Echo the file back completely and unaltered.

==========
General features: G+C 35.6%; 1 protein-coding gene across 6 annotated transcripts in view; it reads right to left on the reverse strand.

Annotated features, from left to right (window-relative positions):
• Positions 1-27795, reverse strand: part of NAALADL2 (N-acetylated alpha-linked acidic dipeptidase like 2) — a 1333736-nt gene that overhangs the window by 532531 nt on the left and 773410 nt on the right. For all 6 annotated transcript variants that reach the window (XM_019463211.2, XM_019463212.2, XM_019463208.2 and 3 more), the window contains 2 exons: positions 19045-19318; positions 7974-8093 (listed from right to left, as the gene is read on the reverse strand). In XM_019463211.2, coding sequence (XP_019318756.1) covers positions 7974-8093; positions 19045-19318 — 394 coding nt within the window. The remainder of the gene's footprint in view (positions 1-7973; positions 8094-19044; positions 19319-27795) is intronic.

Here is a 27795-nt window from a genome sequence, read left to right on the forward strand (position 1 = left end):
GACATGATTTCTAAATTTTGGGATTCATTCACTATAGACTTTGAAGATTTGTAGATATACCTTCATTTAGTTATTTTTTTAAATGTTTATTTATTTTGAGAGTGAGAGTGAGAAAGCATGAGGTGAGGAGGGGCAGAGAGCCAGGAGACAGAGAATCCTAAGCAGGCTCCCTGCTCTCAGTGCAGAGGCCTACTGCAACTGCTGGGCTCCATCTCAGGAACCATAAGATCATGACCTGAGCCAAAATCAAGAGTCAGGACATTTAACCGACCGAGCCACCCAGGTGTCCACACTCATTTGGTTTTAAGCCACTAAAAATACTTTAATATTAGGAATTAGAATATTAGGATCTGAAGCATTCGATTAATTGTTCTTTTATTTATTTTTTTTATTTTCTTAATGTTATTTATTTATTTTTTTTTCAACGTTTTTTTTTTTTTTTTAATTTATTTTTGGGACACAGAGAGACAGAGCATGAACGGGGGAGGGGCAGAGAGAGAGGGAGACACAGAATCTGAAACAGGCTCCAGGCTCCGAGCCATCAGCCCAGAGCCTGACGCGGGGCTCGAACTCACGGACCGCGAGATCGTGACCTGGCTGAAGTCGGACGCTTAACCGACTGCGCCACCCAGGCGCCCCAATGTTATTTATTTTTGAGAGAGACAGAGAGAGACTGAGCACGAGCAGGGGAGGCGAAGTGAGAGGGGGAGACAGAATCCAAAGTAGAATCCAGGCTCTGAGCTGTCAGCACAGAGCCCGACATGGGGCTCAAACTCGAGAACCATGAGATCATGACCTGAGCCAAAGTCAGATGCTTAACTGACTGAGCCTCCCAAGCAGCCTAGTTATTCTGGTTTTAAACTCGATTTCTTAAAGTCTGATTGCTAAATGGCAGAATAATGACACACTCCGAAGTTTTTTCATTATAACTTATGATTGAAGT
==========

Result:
General features: G+C 35.6%; 1 protein-coding gene across 6 annotated transcripts in view; it reads right to left on the reverse strand.

Annotated features, from left to right (window-relative positions):
• Positions 1-27795, reverse strand: part of NAALADL2 (N-acetylated alpha-linked acidic dipeptidase like 2) — a 1333736-nt gene that overhangs the window by 532531 nt on the left and 773410 nt on the right. For all 6 annotated transcript variants that reach the window (XM_019463211.2, XM_019463212.2, XM_019463208.2 and 3 more), the window contains 2 exons: positions 19045-19318; positions 7974-8093 (listed from right to left, as the gene is read on the reverse strand). In XM_019463211.2, coding sequence (XP_019318756.1) covers positions 7974-8093; positions 19045-19318 — 394 coding nt within the window. The remainder of the gene's footprint in view (positions 1-7973; positions 8094-19044; positions 19319-27795) is intronic.

Here is a 27795-nt window from a genome sequence, read left to right on the forward strand (position 1 = left end):
GACATGATTTCTAAATTTTGGGATTCATTCACTATAGACTTTGAAGATTTGTAGATATACCTTCATTTAGTTATTTTTTTAAATGTTTATTTATTTTGAGAGTGAGAGTGAGAAAGCATGAGGTGAGGAGGGGCAGAGAGCCAGGAGACAGAGAATCCTAAGCAGGCTCCCTGCTCTCAGTGCAGAGGCCTACTGCAACTGCTGGGCTCCATCTCAGGAACCATAAGATCATGACCTGAGCCAAAATCAAGAGTCAGGACATTTAACCGACCGAGCCACCCAGGTGTCCACACTCATTTGGTTTTAAGCCACTAAAAATACTTTAATATTAGGAATTAGAATATTAGGATCTGAAGCATTCGATTAATTGTTCTTTTATTTATTTTTTTTATTTTCTTAATGTTATTTATTTATTTTTTTTTCAACGTTTTTTTTTTTTTTTTAATTTATTTTTGGGACACAGAGAGACAGAGCATGAACGGGGGAGGGGCAGAGAGAGAGGGAGACACAGAATCTGAAACAGGCTCCAGGCTCCGAGCCATCAGCCCAGAGCCTGACGCGGGGCTCGAACTCACGGACCGCGAGATCGTGACCTGGCTGAAGTCGGACGCTTAACCGACTGCGCCACCCAGGCGCCCCAATGTTATTTATTTTTGAGAGAGACAGAGAGAGACTGAGCACGAGCAGGGGAGGCGAAGTGAGAGGGGGAGACAGAATCCAAAGTAGAATCCAGGCTCTGAGCTGTCAGCACAGAGCCCGACATGGGGCTCAAACTCGAGAACCATGAGATCATGACCTGAGCCAAAGTCAGATGCTTAACTGACTGAGCCTCCCAAGCAGCCTAGTTATTCTGGTTTTAAACTCGATTTCTTAAAGTCTGATTGCTAAATGGCAGAATAATGACACACTCCGAAGTTTTTTCATTATAACTTATGATTGAAGT